The Obama administration is stepping up aid and training for park rangers in Africa to try to stop the traffickers on the ground. The Clinton Global Initiative has also aligned with the US government efforts, with Hillary Clinton in September announcing an $80m initiative to train park rangers and sniffer dogs at 50 poaching hot spots across Africa.

Meanwhile, the Obama administration is promising to strengthen penalties against those caught smuggling ivory, a White House adviser said. “The laws need to be changed. They need to be stiffened,” said David Hayes, a former deputy secretary of interior who was appointed last September to a new White House council on wildlife trafficking. “I think that’s going to be a primary focus for the advisory council – enforcement penalties, and what we allow and what we don’t.”

The push to end trafficking comes at a desperate time for African wildlife, with rhinos and elephants under threat from mass poaching gangs. The explosion in poaching threatens to reverse a conservation successory story, with African elephants showing signs of a comeback after a 1990 ban on ivory sales.

But conservation groups say that positive outcome was undermined by a misguided decision by the Convention on International Trade in Endangered Species (Cites), the entity set up to protect at-risk wildlife, to allow limited sales of ivory. In 1997, Zimbabwe was granted permission to conduct a limited sale of 50 tonnes of ivory. In 2008, China was also allowed to import 60 tonnes of ivory. The idea was to slake the demand for ivory among the newly wealthy elites of China. But the result was a catastrophe for African wildlife, said Paula Kahumbu, chief executive of Wildlife Direct. “We have seen in Kenya an eight-fold increase in poaching since 2009,” she said. “The volume of ivory being taken across the country is just staggering.”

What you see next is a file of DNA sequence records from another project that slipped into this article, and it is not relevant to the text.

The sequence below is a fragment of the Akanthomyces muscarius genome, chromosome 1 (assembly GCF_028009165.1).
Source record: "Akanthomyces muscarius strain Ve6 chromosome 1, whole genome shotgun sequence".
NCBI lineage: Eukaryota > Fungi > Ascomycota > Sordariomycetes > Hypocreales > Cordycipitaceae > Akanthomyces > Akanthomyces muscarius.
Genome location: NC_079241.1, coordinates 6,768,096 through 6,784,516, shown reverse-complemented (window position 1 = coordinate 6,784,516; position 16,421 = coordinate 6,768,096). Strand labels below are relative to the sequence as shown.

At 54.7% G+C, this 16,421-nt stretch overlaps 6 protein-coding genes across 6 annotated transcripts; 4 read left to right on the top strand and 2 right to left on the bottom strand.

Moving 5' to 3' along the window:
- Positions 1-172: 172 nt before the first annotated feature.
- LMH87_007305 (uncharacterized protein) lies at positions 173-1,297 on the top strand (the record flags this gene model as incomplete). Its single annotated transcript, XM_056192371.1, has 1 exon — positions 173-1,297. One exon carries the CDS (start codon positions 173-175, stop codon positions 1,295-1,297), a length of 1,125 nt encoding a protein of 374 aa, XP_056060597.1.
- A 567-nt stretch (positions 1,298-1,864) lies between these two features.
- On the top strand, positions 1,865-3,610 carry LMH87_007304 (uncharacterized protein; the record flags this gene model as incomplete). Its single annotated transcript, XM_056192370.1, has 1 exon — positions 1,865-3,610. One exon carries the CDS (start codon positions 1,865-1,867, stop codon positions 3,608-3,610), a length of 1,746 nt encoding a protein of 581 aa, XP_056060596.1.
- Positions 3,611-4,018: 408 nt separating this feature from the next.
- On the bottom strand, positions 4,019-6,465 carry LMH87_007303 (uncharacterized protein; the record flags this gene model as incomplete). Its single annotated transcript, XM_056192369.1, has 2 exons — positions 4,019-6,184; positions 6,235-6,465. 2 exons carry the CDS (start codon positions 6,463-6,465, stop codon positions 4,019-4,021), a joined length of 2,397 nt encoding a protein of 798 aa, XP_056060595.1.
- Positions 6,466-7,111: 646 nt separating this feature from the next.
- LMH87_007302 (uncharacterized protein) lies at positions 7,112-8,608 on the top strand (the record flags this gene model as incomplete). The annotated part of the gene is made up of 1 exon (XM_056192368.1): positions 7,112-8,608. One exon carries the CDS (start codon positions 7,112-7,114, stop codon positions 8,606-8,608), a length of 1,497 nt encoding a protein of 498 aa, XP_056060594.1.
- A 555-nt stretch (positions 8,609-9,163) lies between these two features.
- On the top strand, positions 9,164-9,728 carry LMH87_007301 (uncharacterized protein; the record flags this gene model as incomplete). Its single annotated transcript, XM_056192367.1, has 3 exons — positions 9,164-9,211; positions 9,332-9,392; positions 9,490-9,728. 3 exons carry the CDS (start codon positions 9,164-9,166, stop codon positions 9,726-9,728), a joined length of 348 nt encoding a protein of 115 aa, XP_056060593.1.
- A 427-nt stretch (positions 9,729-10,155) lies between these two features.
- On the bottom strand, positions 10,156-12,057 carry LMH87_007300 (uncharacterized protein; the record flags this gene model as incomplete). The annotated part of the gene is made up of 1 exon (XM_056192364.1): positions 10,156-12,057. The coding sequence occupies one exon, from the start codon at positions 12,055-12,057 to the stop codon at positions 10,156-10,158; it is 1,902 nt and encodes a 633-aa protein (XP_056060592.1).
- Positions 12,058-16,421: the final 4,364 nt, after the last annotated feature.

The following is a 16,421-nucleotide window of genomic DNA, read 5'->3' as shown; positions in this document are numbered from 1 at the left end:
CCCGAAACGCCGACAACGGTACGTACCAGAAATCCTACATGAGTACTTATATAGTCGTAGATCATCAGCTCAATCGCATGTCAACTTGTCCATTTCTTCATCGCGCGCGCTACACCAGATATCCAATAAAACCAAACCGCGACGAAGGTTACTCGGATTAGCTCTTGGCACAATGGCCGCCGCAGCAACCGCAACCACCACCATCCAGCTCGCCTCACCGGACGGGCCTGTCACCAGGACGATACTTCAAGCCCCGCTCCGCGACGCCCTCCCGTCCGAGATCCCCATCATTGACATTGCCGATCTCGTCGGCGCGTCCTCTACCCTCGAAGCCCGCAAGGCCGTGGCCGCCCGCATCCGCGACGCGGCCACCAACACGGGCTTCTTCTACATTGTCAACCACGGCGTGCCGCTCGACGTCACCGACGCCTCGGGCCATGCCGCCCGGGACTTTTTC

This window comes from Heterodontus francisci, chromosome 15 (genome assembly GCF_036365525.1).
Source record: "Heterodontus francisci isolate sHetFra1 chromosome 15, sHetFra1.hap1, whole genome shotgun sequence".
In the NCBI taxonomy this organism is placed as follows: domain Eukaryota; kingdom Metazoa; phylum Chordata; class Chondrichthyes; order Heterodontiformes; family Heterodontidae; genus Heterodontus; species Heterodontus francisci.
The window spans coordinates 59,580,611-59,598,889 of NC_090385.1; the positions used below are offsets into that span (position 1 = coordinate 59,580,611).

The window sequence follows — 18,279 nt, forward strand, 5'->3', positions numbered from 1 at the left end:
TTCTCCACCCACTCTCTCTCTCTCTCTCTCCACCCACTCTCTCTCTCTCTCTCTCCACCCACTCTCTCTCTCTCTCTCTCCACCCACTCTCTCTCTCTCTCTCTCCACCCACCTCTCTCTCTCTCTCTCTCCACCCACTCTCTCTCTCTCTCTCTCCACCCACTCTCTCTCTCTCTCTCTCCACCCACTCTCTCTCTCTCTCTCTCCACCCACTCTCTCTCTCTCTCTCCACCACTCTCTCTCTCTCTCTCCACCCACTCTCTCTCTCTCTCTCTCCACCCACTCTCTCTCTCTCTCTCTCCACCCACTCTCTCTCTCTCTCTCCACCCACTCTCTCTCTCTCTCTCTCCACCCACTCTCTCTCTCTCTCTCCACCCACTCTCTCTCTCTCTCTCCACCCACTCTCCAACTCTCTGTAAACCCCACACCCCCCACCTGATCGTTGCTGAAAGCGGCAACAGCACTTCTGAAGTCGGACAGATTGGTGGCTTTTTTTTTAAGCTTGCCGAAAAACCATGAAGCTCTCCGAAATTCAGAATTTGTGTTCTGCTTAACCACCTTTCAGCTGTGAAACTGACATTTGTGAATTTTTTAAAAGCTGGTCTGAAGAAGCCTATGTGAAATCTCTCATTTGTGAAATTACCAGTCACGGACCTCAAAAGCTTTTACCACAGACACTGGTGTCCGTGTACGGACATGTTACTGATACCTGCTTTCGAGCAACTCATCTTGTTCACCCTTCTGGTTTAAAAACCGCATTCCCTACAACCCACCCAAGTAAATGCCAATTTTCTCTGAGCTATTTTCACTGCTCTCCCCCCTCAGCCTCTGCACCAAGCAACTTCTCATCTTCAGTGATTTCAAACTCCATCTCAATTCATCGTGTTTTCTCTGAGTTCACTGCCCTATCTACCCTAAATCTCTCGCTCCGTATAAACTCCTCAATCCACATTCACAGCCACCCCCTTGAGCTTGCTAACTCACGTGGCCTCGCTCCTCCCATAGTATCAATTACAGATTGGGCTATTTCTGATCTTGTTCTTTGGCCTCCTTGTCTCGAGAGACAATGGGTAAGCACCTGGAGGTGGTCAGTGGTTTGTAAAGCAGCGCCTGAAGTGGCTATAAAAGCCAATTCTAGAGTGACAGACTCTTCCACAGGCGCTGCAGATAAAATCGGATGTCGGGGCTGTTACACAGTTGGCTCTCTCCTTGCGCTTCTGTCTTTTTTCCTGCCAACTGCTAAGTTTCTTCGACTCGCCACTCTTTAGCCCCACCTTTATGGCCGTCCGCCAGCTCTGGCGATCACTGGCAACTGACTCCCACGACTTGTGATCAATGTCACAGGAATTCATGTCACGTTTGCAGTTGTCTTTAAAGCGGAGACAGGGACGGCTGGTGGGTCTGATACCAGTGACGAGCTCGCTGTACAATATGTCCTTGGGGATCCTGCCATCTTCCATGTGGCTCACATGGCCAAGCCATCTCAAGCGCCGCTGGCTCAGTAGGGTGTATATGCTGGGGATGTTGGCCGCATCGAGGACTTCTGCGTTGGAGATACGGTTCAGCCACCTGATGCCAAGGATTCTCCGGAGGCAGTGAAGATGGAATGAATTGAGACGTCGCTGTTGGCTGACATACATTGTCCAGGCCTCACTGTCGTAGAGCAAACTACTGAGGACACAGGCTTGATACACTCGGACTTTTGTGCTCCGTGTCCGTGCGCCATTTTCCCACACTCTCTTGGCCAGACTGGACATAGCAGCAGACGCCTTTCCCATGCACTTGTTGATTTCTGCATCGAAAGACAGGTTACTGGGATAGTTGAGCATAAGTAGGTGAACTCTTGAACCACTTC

Campaign groups said the combination of new buying power in Asia – where there is a surge in demand for ivory – and armed groups was overwhelming poorly paid and trained rangers in African wildlife parks.

A new breed of traffickers, armed with night-vision goggles and high-powered rifles, began staging mass attacks – such as last September’s cyanide poisoning of 300 elephants at a Zimbabwe watering hole.

What put elephants on the top of the US agenda however was terrorism. Over the past few years, US intelligence officials have accumulated evidence that wildlife trafficking is funding rebel armies and causing instability in Africa.

US security officials and campaign groups have said the militant group al-Shabaab was getting up to 40% of its funds from the illegal wildlife trade, with ivory financing their operations and paying their footsoldiers, by acting as middlemen in the wildlife trade.

The result is a grisly kill-to-order system, with brokers paying poachers as little as $20 a pound for the raw tusks, and selling them onwards for as much as $800 a pound in some parts of Asia. Finished pieces sell for up to $4,000 a pound.

By last year, Clinton, then secretary of state, was so concerned about the links with terrorist groups that she designated wildlife trafficking a national security threat. Barack Obama during a visit to Africa in July also pledged action against the traffickers.

On 14 November, the international community – and the traffickers – will witness the first instalment of Obama’s anti-trafficking plan. It’s far from certain, though, whether Obama will be able to pull African elephants back from the brink, yet again.

“I believe that the scope and impact of the poaching crisis has now reached the highest levels of the US government,” said John Webb, a former Department of Justice environmental prosecutor who is also a member of the new White House advisory council. “But, unfortunately, I think it’s going to take a huge effort to turn it around this time.”